Target Board with BSP connected to a host workstation
Figure 1 – Embedded device with BSP connected to a host workstation

As shown in Figure 1, most BSP’s today, even those for embedded Windows and embedded Linux, do have a robust set of boot options. In many cases a BSP can be used on its own to network attach to a shared file system where the full operating system and application can be loaded. In this way, a device under development need not be the device where development takes place. The BSP in this case forms the basis for a cross-platform development environment – a big plus for developers of embedded systems. Developers often expect cross-platform development to include a BSP with a limited network stack to load new code onto the target hardware during a cold reset. The BSP might use JTAG on-chip run-time control, RS232 serial port, FTP, Bootp, TFTP and RARP, or even a command shell with a full network stack, as the boot loading protocol. But what ever host to target connectivity is used, cross-development allows a high end workstation to be used for time-saving development along with an easy way to download the resulting compiled relocatable object code or a linked and located image onto an embedded target.

For hardware vendors, the BSP is a very useful partner tool. If a hardware vendor makes a set of boards along with a bus pre-assembled as a subsystem or just a single board computer, the BSP allows its clients to leverage this hardware for software development right away. So a hardware vendor can select major operating systems that meet the needs of its target client base and offer a BSP suitable for these operating systems. Usually the BSP is not a licensed product from the operating system vendor and can be bundled royalty free or under very libral license fee conditions. In this way, the operating system vendor or the open-source community, can partner with this hardware platform as a known reference for direct end products or for development of custom products. The horrible alternative is a slow hardware bring-up using new hardware for the first time to build a unique BSP – a very slow and expensive procedure where few software debug tools are available. JTAG or other N-wire run-control devices can be used with an operating system vendor’s debugger in some cases when a robust BSP is not already available. Silicon vendors and I/O device vendors can leverage this technical marketing strategy too.

I encourage Microsoft and embedded Linux communities to consider improving their BSP strategy to deliver more value from a separate BSP structure too. I also encourage my readers to go ahead and submit comments to this blog post if you know of other vendors with good BSP designs as the marketplace is always changing.


How to build Dean Lee’s Syntax Highlighter from latest components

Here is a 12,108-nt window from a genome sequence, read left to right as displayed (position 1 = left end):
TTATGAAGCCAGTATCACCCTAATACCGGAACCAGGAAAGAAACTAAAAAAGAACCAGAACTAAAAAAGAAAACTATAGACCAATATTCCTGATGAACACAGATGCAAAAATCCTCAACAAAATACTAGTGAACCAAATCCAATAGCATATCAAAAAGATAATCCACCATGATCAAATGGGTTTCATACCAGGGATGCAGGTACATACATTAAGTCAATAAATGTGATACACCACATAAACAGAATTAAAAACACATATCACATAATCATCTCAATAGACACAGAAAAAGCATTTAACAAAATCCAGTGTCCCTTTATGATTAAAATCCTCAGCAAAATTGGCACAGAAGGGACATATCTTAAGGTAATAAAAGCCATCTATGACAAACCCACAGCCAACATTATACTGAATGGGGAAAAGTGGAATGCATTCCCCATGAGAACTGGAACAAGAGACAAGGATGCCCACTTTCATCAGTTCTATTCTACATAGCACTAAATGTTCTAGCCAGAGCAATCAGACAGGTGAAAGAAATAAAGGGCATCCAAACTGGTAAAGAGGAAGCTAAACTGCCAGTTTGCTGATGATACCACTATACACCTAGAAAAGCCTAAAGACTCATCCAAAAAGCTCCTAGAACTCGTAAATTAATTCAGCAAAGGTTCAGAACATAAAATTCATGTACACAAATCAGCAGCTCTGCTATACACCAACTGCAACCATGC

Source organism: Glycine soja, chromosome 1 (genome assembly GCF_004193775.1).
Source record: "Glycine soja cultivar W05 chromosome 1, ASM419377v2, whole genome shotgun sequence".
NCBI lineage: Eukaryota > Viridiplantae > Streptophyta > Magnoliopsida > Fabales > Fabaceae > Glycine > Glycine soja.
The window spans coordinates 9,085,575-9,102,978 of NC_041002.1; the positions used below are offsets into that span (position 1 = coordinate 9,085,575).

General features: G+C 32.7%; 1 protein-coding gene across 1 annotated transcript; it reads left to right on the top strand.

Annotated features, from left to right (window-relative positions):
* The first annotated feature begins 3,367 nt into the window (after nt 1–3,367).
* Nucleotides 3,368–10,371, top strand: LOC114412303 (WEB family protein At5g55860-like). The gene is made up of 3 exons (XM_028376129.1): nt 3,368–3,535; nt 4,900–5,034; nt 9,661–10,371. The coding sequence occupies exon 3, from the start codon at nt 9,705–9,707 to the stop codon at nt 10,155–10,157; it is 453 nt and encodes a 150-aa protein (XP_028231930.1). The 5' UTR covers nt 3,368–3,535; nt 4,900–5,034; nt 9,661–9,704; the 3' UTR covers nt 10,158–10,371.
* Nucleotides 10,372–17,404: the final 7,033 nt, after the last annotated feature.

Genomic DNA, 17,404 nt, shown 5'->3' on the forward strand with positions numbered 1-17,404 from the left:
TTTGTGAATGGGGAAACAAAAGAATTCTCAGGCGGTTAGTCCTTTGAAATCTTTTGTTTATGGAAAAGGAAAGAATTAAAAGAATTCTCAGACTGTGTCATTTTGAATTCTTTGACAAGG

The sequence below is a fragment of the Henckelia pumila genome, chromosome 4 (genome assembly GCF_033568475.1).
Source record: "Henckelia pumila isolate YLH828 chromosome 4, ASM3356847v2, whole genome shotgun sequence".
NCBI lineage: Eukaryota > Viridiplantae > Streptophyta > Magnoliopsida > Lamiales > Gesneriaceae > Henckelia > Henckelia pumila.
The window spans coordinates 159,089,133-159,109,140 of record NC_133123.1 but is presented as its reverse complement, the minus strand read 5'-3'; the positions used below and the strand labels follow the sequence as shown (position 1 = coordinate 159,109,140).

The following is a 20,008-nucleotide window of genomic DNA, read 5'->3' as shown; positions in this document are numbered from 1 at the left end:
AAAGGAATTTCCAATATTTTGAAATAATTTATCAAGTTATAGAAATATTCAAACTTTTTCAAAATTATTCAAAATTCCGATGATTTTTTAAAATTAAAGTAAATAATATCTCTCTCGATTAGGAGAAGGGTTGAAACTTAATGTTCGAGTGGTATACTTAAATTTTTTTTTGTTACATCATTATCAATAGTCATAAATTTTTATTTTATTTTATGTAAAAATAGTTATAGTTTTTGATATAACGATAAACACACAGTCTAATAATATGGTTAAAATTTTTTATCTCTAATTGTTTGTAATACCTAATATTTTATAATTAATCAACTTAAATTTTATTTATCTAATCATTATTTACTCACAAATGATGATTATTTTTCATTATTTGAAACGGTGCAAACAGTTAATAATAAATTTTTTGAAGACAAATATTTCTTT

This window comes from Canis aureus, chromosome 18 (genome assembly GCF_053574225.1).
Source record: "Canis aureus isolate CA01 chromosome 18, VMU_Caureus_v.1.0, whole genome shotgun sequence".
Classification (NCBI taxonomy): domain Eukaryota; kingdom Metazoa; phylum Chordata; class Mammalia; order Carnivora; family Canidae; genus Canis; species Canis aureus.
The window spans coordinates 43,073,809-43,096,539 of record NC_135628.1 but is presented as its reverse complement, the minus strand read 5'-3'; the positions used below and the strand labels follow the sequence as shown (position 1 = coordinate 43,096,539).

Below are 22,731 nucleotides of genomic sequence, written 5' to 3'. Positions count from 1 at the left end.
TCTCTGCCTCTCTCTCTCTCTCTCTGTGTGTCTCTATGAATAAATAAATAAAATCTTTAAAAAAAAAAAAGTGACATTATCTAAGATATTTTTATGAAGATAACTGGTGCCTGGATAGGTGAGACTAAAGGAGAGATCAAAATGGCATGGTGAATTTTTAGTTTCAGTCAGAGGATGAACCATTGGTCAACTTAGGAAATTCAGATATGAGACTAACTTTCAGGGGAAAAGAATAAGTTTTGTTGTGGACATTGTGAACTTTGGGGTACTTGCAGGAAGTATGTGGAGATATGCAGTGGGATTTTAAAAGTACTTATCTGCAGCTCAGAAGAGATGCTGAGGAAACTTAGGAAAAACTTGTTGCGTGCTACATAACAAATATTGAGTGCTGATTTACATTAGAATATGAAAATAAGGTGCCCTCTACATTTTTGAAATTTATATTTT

Tuesday, May 29th, 2007

Ron Fredericks writes: In my last two posts:

During my research to solve the word wrap problem, I discovered a few more issues leading me to update Dean’s plugin with the latest version of GeSHI (an open-source project: Generic Syntax Highlighter for php. Highlight many languages, including PHP, CSS, HTML, SQL, Java, Assembler, and C for XHTML compliant output) and removal of unused files. I thought other WordPress bloggers might like to take advantage of the latest code too, so I document the steps needed to build a clean plugin with the latest components.

Flow Chart / Swim Lanes Widget
Below is a Flash widget I built to document the steps needed so you can roll your own up-to-date plugin. Follow these steps and you won’t have to be a programmer to get the benefits from the latest versions of these program components. The widget actively links to the latest PHP files and CSS classes:


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How to Fix Dean Lee’s Source Code Highlight Plugin

Sunday, May 27th, 2007

Ron Fredericks writes: In my previous post, I discuss Dean Lee’s source code syntax highlighting plugin for WordPress. It delivers all the great features of the GeSHi open-source highlight project for Wordress bloggers.

Yet some source code displayed badly – turning a developer’s nice clean style into a chaotic and messy format. I demonstrated the display problem using a perl sendmail script I plan to discuss in a future blog post. The problem had to do with some kind of whitespace word wrap issue.

I tested various features of CSS and DIV tag attributes created by Dean’s plugin and the GeSHi php code. I am happy to say, I found a simple one-line solution. My solution is in updating Dean’s CSS container class to force white space not to wrap.

Here is my solution:
Add this property to Dean’s “ch_code_container” CSS class:

white-space: nowrap;